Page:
GDPR Putting Ad Tech Firms In Jeopardy

By   ISBuzz Team
Writer , Information Security Buzz | Aug 26, 2018 01:30 pm PST

Following the news that GDPR has put ad tech firms in jeopardy while strengthening the hand of giants such as Google and Facebook, Mayur Upadhyaya, Managing Director, EMEA at Janrain, discusses the change the regulation will have on the digital advertising industry and how firms can embrace consent to improve relationships with their audiences.

Mayur Upadhyaya, Managing Director, EMEA at Janrain:

isbuzz author male 1“The consent supply chain is an inflection point for third party data brokers. For many that have collected data over the years, the ability to demonstrate that the data has been both collected and used appropriately has always been a challenge. However, this isn’t simply a concern for data brokers, but also for the entire Data Management Platform (DMP) category who have historically relied on third party cookies within their ad-networks for tracking, including being widely used by publishers for ad-delivery.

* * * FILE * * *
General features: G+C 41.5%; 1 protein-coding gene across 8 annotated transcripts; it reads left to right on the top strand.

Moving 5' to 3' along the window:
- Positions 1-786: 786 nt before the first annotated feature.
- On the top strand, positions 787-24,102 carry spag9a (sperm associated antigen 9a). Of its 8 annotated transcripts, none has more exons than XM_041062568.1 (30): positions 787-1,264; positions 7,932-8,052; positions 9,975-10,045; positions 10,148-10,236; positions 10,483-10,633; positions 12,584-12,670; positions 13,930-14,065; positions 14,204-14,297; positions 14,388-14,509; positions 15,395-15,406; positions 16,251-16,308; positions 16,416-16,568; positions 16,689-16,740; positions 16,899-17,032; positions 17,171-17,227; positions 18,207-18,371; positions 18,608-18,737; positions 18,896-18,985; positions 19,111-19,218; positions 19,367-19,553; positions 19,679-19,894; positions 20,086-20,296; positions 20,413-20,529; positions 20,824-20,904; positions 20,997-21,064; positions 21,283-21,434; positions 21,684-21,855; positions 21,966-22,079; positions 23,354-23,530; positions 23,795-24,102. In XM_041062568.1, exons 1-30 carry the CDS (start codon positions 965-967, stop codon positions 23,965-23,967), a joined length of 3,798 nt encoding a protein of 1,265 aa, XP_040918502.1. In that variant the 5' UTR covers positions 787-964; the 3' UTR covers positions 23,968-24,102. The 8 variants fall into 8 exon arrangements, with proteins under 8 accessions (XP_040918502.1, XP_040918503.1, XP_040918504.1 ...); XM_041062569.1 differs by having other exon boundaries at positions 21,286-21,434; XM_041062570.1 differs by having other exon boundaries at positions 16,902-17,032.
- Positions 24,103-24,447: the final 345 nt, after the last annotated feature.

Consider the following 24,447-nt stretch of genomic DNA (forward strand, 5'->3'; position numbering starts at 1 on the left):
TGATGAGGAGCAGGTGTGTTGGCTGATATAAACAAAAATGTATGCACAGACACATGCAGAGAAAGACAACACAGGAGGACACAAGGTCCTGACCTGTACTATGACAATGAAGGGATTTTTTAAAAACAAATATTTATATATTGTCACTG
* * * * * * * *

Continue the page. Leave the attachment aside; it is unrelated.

The opportunity for publishers now is to adopt this paradigm shift and begin a more direct relationship with their audience. If we look at the adoption of programmatic delivery, its adoption has really been about driving Cost Per Thousand (CPM) through tighter segmentation via demographics (e.g location, gender, etc), a change which transformed the industry. GDPR could be the next catalyst for change.

What if, instead of programmatic delivery, publishers embraced personalisation, and used declared and consented attributes to deliver a more relevant experience? Platforms that leverage declared data such as Facebook, will certainly benefit from the demise of the inferred and tracked attribute marketplace. However, publishers who invest in direct-to-consumer platforms such as customer identity access management (CIAM)/ customer data platforms (CDP) will be able to continue offering highly targeted personalised ads programmatically, and the ability to collect attributes and consent in context – (e.g “can we use your location, for more relevant content?”).”